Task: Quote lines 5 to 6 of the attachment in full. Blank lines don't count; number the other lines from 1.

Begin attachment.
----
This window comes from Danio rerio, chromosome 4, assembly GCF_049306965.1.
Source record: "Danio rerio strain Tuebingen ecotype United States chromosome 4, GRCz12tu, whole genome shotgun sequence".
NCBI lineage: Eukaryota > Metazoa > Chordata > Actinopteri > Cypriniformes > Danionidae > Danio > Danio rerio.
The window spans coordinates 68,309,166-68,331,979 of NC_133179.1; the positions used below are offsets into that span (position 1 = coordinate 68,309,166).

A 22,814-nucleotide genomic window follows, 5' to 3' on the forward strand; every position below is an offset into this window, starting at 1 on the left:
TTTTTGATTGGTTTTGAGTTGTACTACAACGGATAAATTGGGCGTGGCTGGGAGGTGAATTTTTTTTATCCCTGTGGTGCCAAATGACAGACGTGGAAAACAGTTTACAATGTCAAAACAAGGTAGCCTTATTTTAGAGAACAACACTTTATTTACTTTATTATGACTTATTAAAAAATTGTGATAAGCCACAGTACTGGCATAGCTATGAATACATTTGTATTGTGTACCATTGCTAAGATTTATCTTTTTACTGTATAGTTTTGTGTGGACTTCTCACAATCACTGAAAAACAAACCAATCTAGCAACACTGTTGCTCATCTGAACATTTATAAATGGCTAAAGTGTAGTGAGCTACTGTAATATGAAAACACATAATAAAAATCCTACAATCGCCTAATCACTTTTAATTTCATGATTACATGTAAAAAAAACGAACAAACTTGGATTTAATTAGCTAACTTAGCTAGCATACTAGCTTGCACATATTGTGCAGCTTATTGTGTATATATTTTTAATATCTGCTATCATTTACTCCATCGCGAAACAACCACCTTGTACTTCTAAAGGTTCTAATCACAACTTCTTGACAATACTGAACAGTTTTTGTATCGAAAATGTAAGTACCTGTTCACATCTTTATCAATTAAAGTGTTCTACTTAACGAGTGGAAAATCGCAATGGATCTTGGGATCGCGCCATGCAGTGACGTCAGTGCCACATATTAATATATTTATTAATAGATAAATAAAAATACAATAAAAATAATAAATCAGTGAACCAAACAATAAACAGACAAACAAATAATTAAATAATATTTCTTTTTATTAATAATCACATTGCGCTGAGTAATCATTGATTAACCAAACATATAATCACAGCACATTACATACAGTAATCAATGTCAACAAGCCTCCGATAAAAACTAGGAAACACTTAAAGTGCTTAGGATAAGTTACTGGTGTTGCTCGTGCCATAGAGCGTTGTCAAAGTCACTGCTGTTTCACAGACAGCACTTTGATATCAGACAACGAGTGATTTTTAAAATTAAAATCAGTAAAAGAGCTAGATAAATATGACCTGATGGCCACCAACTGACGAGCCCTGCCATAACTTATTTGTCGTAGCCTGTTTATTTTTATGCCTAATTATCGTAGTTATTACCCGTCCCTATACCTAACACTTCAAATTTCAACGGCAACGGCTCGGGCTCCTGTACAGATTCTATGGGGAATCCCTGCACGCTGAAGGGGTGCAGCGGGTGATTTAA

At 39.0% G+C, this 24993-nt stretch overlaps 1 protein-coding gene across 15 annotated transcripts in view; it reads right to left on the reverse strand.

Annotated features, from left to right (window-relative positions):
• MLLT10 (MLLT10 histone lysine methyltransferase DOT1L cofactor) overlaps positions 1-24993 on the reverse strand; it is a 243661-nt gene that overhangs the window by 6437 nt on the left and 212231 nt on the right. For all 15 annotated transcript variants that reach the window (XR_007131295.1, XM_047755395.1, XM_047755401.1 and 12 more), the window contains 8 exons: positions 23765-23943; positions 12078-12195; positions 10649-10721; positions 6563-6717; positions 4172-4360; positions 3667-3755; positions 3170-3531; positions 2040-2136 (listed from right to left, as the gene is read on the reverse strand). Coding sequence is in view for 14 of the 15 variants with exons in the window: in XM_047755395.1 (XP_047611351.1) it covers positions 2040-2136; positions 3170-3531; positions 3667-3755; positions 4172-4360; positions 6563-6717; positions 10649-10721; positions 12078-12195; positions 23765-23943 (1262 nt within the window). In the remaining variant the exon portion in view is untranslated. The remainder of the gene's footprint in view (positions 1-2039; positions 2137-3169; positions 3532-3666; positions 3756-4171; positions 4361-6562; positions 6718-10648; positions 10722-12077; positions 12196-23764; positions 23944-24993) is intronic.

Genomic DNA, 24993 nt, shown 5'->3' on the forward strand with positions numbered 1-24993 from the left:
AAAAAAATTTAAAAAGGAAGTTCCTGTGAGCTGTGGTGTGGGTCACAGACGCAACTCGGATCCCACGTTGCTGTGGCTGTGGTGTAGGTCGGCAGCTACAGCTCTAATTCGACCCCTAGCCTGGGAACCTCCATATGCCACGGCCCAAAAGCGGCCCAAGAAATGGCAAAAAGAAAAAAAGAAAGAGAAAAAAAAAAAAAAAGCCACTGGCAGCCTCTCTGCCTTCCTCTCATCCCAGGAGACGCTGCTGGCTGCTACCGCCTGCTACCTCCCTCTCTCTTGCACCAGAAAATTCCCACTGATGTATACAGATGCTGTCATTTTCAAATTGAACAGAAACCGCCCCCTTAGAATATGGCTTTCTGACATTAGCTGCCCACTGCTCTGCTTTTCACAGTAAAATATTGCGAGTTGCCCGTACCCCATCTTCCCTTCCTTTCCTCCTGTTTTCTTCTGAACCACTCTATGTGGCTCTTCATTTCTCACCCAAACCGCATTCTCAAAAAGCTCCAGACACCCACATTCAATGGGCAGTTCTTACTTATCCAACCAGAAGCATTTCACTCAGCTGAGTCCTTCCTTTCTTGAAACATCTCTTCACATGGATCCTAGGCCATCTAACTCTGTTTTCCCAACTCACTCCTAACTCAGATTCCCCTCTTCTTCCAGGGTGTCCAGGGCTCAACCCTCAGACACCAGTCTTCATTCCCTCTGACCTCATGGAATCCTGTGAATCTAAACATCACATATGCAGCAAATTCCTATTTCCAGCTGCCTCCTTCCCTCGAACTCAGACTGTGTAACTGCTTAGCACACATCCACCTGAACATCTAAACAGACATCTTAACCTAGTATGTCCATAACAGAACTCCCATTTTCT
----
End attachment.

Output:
A 22,814-nucleotide genomic window follows, 5' to 3' on the forward strand; every position below is an offset into this window, starting at 1 on the left:
TTTTTGATTGGTTTTGAGTTGTACTACAACGGATAAATTGGGCGTGGCTGGGAGGTGAATTTTTTTTATCCCTGTGGTGCCAAATGACAGACGTGGAAAACAGTTTACAATGTCAAAACAAGGTAGCCTTATTTTAGAGAACAACACTTTATTTACTTTATTATGACTTATTAAAAAATTGTGATAAGCCACAGTACTGGCATAGCTATGAATACATTTGTATTGTGTACCATTGCTAAGATTTATCTTTTTACTGTATAGTTTTGTGTGGACTTCTCACAATCACTGAAAAACAAACCAATCTAGCAACACTGTTGCTCATCTGAACATTTATAAATGGCTAAAGTGTAGTGAGCTACTGTAATATGAAAACACATAATAAAAATCCTACAATCGCCTAATCACTTTTAATTTCATGATTACATGTAAAAAAAACGAACAAACTTGGATTTAATTAGCTAACTTAGCTAGCATACTAGCTTGCACATATTGTGCAGCTTATTGTGTATATATTTTTAATATCTGCTATCATTTACTCCATCGCGAAACAACCACCTTGTACTTCTAAAGGTTCTAATCACAACTTCTTGACAATACTGAACAGTTTTTGTATCGAAAATGTAAGTACCTGTTCACATCTTTATCAATTAAAGTGTTCTACTTAACGAGTGGAAAATCGCAATGGATCTTGGGATCGCGCCATGCAGTGACGTCAGTGCCACATATTAATATATTTATTAATAGATAAATAAAAATACAATAAAAATAATAAATCAGTGAACCAAACAATAAACAGACAAACAAATAATTAAATAATATTTCTTTTTATTAATAATCACATTGCGCTGAGTAATCATTGATTAACCAAACATATAATCACAGCACATTACATACAGTAATCAATGTCAACAAGCCTCCGATAAAAACTAGGAAACACTTAAAGTGCTTAGGATAAGTTACTGGTGTTGCTCGTGCCATAGAGCGTTGTCAAAGTCACTGCTGTTTCACAGACAGCACTTTGATATCAGACAACGAGTGATTTTTAAAATTAAAATCAGTAAAAGAGCTAGATAAATATGACCTGATGGCCACCAACTGACGAGCCCTGCCATAACTTATTTGTCGTAGCCTGTTTATTTTTATGCCTAATTATCGTAGTTATTACCCGTCCCTATACCTAACACTTCAAATTTCAACGGCAACGGCTCGGGCTCCTGTACAGATTCTATGGGGAATCCCTGCACGCTGAAGGGGTGCAGCGGGTGATTTAA